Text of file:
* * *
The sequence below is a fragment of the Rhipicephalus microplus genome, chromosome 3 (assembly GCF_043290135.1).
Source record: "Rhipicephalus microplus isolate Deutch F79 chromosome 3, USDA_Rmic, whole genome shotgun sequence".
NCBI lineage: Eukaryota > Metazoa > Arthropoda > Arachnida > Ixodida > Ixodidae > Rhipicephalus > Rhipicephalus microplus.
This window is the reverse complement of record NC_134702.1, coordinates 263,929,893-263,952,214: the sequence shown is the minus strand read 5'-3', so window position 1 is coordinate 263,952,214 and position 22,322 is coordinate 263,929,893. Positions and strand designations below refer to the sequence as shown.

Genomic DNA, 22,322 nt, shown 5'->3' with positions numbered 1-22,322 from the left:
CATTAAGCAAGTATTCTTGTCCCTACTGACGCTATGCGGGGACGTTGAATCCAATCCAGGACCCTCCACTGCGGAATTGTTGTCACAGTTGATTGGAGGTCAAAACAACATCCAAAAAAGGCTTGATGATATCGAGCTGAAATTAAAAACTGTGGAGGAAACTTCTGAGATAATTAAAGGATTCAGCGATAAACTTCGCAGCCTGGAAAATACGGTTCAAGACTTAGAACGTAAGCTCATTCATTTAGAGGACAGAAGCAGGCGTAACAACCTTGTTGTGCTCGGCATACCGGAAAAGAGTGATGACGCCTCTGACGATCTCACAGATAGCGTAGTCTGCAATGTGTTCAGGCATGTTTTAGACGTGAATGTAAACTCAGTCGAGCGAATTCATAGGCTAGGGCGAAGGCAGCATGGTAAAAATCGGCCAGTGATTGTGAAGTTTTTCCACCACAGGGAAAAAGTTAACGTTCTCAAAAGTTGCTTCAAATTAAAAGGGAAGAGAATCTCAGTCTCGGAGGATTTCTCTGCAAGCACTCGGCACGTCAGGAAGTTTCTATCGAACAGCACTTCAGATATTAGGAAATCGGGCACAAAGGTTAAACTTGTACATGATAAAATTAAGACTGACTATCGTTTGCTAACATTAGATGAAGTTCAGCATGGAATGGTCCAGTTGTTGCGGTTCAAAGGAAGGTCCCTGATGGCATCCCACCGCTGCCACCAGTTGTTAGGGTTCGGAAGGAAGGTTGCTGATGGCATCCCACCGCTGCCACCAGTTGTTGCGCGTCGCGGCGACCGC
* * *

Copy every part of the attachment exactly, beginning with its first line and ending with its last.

The sequence below is a fragment of the Rhipicephalus microplus genome, chromosome 3 (assembly GCF_043290135.1).
Source record: "Rhipicephalus microplus isolate Deutch F79 chromosome 3, USDA_Rmic, whole genome shotgun sequence".
NCBI lineage: Eukaryota > Metazoa > Arthropoda > Arachnida > Ixodida > Ixodidae > Rhipicephalus > Rhipicephalus microplus.
This window is the reverse complement of record NC_134702.1, coordinates 263,929,893-263,952,214: the sequence shown is the minus strand read 5'-3', so window position 1 is coordinate 263,952,214 and position 22,322 is coordinate 263,929,893. Positions and strand designations below refer to the sequence as shown.

Genomic DNA, 22,322 nt, shown 5'->3' with positions numbered 1-22,322 from the left:
CATTAAGCAAGTATTCTTGTCCCTACTGACGCTATGCGGGGACGTTGAATCCAATCCAGGACCCTCCACTGCGGAATTGTTGTCACAGTTGATTGGAGGTCAAAACAACATCCAAAAAAGGCTTGATGATATCGAGCTGAAATTAAAAACTGTGGAGGAAACTTCTGAGATAATTAAAGGATTCAGCGATAAACTTCGCAGCCTGGAAAATACGGTTCAAGACTTAGAACGTAAGCTCATTCATTTAGAGGACAGAAGCAGGCGTAACAACCTTGTTGTGCTCGGCATACCGGAAAAGAGTGATGACGCCTCTGACGATCTCACAGATAGCGTAGTCTGCAATGTGTTCAGGCATGTTTTAGACGTGAATGTAAACTCAGTCGAGCGAATTCATAGGCTAGGGCGAAGGCAGCATGGTAAAAATCGGCCAGTGATTGTGAAGTTTTTCCACCACAGGGAAAAAGTTAACGTTCTCAAAAGTTGCTTCAAATTAAAAGGGAAGAGAATCTCAGTCTCGGAGGATTTCTCTGCAAGCACTCGGCACGTCAGGAAGTTTCTATCGAACAGCACTTCAGATATTAGGAAATCGGGCACAAAGGTTAAACTTGTACATGATAAAATTAAGACTGACTATCGTTTGCTAACATTAGATGAAGTTCAGCATGGAATGGTCCAGTTGTTGCGGTTCAAAGGAAGGTCCCTGATGGCATCCCACCGCTGCCACCAGTTGTTAGGGTTCGGAAGGAAGGTTGCTGATGGCATCCCACCGCTGCCACCAGTTGTTGCGCGTCGCGGCGACCGC